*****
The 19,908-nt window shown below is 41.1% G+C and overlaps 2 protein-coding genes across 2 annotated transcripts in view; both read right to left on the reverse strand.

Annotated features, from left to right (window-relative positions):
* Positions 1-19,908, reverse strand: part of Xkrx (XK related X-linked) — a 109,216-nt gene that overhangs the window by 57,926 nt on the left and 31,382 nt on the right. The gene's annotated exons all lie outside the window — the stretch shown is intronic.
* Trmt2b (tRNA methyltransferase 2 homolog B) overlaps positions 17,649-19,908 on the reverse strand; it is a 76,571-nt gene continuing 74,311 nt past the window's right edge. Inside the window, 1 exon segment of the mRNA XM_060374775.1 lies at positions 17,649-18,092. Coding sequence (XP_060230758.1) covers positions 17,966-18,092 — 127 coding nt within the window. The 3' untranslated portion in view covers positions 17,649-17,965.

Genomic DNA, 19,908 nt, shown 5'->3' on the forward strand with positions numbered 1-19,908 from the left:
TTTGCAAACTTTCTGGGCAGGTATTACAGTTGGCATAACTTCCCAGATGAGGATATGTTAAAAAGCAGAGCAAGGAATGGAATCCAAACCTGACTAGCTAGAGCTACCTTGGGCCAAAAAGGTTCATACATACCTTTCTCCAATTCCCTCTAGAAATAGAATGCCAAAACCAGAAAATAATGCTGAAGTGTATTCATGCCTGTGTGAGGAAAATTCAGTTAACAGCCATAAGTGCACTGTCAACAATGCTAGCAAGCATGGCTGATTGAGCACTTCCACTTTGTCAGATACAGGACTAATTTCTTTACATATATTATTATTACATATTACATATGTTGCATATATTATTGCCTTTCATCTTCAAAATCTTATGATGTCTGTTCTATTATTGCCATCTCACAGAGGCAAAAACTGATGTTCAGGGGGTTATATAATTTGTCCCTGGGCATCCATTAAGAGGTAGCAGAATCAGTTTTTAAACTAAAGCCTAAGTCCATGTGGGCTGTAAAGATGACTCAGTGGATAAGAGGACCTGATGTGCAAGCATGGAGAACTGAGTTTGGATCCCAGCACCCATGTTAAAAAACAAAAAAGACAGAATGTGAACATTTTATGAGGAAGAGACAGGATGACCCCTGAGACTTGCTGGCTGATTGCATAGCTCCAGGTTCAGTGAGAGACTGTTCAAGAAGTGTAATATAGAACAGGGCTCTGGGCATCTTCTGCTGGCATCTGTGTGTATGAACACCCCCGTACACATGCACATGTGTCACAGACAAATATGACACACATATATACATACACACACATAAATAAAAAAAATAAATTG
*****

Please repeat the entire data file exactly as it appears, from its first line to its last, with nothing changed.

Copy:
The 19,908-nt window shown below is 41.1% G+C and overlaps 2 protein-coding genes across 2 annotated transcripts in view; both read right to left on the reverse strand.

Annotated features, from left to right (window-relative positions):
* Positions 1-19,908, reverse strand: part of Xkrx (XK related X-linked) — a 109,216-nt gene that overhangs the window by 57,926 nt on the left and 31,382 nt on the right. The gene's annotated exons all lie outside the window — the stretch shown is intronic.
* Trmt2b (tRNA methyltransferase 2 homolog B) overlaps positions 17,649-19,908 on the reverse strand; it is a 76,571-nt gene continuing 74,311 nt past the window's right edge. Inside the window, 1 exon segment of the mRNA XM_060374775.1 lies at positions 17,649-18,092. Coding sequence (XP_060230758.1) covers positions 17,966-18,092 — 127 coding nt within the window. The 3' untranslated portion in view covers positions 17,649-17,965.

Genomic DNA, 19,908 nt, shown 5'->3' on the forward strand with positions numbered 1-19,908 from the left:
TTTGCAAACTTTCTGGGCAGGTATTACAGTTGGCATAACTTCCCAGATGAGGATATGTTAAAAAGCAGAGCAAGGAATGGAATCCAAACCTGACTAGCTAGAGCTACCTTGGGCCAAAAAGGTTCATACATACCTTTCTCCAATTCCCTCTAGAAATAGAATGCCAAAACCAGAAAATAATGCTGAAGTGTATTCATGCCTGTGTGAGGAAAATTCAGTTAACAGCCATAAGTGCACTGTCAACAATGCTAGCAAGCATGGCTGATTGAGCACTTCCACTTTGTCAGATACAGGACTAATTTCTTTACATATATTATTATTACATATTACATATGTTGCATATATTATTGCCTTTCATCTTCAAAATCTTATGATGTCTGTTCTATTATTGCCATCTCACAGAGGCAAAAACTGATGTTCAGGGGGTTATATAATTTGTCCCTGGGCATCCATTAAGAGGTAGCAGAATCAGTTTTTAAACTAAAGCCTAAGTCCATGTGGGCTGTAAAGATGACTCAGTGGATAAGAGGACCTGATGTGCAAGCATGGAGAACTGAGTTTGGATCCCAGCACCCATGTTAAAAAACAAAAAAGACAGAATGTGAACATTTTATGAGGAAGAGACAGGATGACCCCTGAGACTTGCTGGCTGATTGCATAGCTCCAGGTTCAGTGAGAGACTGTTCAAGAAGTGTAATATAGAACAGGGCTCTGGGCATCTTCTGCTGGCATCTGTGTGTATGAACACCCCCGTACACATGCACATGTGTCACAGACAAATATGACACACATATATACATACACACACATAAATAAAAAAAATAAATTG